Global equities shook off a number of negative geopolitical headlines during the quarter. U.S. stocks rose 4.50%, while international stocks continued to outperform, rising 4.80%. Fixed income continued to defy the worry of rising interest rates as the U.S. 10 year Treasury yield remained at a low 2.32%. Economic growth around the world has shown better signs of life through the first 9 months of the year, which brings me to my topic for the quarter: Is the pick-up in GDP growth inflationary, and how will interest rates be affected? I’m not going to touch on the stock market, as our opinion has not changed from last quarter’s letter that U.S. indices, like the S&P 500, are becoming expensive. However, we continue to find value in individual companies, though not at the same level as a couple of years ago, so patience is warranted.
Over the last 10 months the Fed has started the slow process of normalizing interest rates and reducing the size of their balance sheet. Since December 2016, there have been three 0.25% interest rate hikes. These increases have brought the fed funds rate to 1% - 1.25%. Historically, the Fed has raised interest rates in an attempt to cool down an overheating economy and to put the brakes on inflation. One indicator that we look at to take a reading on the health of the economy is the change in employee earnings versus inflation. The chart below shows the year-over-year change in inflation (red line, measured by CPI) and the year-over-year change in average hourly earnings for employees (blue line).
As you can see, historically there has been a very tight relationship between the two. Actually, year-over-year changes in average hourly earnings tend to lead changes in inflation. As the bottom right of this chart shows, the growth of average hourly earnings peaked in 2016 and has been steadily declining since. This is in contrast to the pick-up in inflation that has taken place since 2015. This matters when taking a look at Fed policy going forward and how future interest rate increases could affect the economy. If inflation is set to decline in line with what hourly earnings growth is telling us, then the Fed will have some very tough decisions about how quickly to raise interest rates going forward. Overall, the pick-up in GDP growth does not look to be inflationary at this point. If that is the case, monetary policy risks will remain high as the Fed will have to weigh continued normalization of interest rates against the risk of slowing down the economy.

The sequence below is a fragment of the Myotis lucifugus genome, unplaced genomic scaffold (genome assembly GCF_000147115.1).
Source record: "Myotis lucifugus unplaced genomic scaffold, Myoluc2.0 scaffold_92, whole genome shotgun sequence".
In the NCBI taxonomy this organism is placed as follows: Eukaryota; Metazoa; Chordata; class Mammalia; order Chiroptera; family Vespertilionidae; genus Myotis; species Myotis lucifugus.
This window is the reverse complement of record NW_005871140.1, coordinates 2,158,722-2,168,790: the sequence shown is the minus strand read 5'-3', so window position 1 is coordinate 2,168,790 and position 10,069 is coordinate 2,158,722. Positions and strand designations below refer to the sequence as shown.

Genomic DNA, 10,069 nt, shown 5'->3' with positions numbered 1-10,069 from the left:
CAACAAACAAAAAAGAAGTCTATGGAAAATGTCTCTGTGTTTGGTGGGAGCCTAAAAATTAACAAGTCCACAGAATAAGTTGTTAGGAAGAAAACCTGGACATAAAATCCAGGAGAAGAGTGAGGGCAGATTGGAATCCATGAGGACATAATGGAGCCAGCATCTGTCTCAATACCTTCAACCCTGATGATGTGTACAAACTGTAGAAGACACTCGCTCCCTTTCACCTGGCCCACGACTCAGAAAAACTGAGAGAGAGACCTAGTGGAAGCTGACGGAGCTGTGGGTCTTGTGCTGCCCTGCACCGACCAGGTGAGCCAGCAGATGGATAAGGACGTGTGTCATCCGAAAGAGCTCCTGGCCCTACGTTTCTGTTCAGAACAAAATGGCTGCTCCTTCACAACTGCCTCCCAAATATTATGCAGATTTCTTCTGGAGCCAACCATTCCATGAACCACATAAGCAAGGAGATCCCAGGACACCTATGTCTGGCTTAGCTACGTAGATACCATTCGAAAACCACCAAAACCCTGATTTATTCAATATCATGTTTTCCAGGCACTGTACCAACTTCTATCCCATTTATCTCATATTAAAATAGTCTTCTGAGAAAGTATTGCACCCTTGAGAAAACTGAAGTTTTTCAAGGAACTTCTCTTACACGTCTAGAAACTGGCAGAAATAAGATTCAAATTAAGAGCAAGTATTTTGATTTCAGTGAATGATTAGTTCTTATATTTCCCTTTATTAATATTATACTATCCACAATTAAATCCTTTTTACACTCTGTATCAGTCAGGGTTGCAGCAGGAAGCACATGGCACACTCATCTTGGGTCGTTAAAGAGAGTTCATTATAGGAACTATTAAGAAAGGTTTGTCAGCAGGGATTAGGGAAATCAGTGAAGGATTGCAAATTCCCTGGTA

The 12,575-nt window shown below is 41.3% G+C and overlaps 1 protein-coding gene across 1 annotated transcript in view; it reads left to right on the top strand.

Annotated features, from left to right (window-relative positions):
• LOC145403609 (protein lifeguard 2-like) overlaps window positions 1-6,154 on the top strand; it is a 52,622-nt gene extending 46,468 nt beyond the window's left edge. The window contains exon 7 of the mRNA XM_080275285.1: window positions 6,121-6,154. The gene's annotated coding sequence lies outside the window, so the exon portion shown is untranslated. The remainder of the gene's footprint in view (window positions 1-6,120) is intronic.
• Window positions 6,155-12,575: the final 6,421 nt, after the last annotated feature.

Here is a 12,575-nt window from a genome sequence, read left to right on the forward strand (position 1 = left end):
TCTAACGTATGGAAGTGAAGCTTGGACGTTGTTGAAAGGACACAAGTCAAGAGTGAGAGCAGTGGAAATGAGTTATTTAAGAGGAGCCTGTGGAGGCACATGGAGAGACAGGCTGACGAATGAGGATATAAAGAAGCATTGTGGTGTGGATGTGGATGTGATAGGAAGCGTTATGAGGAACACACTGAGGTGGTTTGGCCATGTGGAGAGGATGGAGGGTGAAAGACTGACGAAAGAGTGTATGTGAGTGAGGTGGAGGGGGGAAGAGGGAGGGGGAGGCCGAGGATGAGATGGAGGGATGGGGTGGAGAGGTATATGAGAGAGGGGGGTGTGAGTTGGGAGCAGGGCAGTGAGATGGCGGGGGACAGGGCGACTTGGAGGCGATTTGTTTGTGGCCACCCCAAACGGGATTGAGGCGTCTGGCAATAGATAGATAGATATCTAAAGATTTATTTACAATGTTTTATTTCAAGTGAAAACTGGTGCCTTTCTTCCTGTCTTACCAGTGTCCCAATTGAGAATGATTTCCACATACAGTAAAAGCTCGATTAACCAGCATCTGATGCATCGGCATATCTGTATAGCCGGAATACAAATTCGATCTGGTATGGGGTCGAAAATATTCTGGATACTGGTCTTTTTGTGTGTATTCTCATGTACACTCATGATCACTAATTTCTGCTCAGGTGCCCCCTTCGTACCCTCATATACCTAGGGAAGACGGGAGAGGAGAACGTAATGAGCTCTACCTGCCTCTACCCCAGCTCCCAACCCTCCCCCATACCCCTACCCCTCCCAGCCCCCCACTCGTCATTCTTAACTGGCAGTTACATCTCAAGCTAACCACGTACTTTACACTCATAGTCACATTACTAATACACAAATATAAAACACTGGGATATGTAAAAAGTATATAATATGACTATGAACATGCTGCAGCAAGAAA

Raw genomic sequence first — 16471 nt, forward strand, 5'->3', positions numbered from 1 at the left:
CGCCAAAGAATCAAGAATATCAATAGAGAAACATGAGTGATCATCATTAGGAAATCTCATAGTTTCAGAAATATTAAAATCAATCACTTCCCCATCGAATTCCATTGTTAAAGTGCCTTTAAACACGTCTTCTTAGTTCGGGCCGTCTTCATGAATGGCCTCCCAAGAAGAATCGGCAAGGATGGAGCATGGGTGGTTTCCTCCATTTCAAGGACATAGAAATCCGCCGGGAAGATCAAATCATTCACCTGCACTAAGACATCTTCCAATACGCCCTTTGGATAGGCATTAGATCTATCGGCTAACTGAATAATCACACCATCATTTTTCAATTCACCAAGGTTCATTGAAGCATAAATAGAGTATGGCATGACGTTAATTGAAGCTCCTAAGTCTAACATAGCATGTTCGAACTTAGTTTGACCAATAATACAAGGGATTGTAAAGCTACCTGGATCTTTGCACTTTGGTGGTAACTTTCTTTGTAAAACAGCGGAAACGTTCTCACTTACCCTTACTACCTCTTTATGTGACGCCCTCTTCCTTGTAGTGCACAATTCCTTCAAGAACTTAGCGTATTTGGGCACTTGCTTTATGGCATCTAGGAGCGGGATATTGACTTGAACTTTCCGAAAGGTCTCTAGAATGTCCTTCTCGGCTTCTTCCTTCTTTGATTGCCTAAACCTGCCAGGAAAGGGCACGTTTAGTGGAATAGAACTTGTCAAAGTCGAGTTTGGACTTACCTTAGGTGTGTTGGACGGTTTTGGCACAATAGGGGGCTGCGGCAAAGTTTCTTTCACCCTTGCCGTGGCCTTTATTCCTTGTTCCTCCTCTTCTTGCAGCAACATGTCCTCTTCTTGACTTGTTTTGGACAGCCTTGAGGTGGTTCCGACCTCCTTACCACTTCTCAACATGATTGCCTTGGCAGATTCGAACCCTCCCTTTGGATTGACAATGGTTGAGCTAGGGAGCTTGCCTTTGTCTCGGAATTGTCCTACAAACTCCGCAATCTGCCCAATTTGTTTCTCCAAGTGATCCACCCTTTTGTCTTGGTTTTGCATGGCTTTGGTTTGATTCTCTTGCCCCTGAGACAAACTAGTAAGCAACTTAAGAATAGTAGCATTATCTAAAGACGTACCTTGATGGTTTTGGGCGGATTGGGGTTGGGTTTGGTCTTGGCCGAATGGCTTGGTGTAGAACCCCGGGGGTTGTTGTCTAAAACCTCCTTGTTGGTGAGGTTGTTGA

These are just some of the many data points we look at when thinking about your investment portfolios. Please email or call if you want to discuss any of these topics in more detail.
Often fall is a time to regroup and get organized. Maybe even catch up on some neglected chores. When you have a change of address, please contact me. I would like to coordinate the address change for you at both Cairn and the custodian. Not having a current address on file can cause information delays, and can eventually cause restrictions on your accounts. I will need your signature to change your address at the custodian. You may contact me directly via phone 503.241.4901 or email.
Thank you Theresa. Please take me up on my standing offer to swing by for some local joe. The pot is always on.
Jim Parr, Principal
Cairn Investment Group, Inc.
P.S. Our website relaunch was a great success. The first 20 people responded to the challenge within two hours! Many more over the next several days! We sent coffee cards to all who responded, even after the first 20. I haven’t told Tim the grand total because it will bust the marketing budget. Thanks for participating.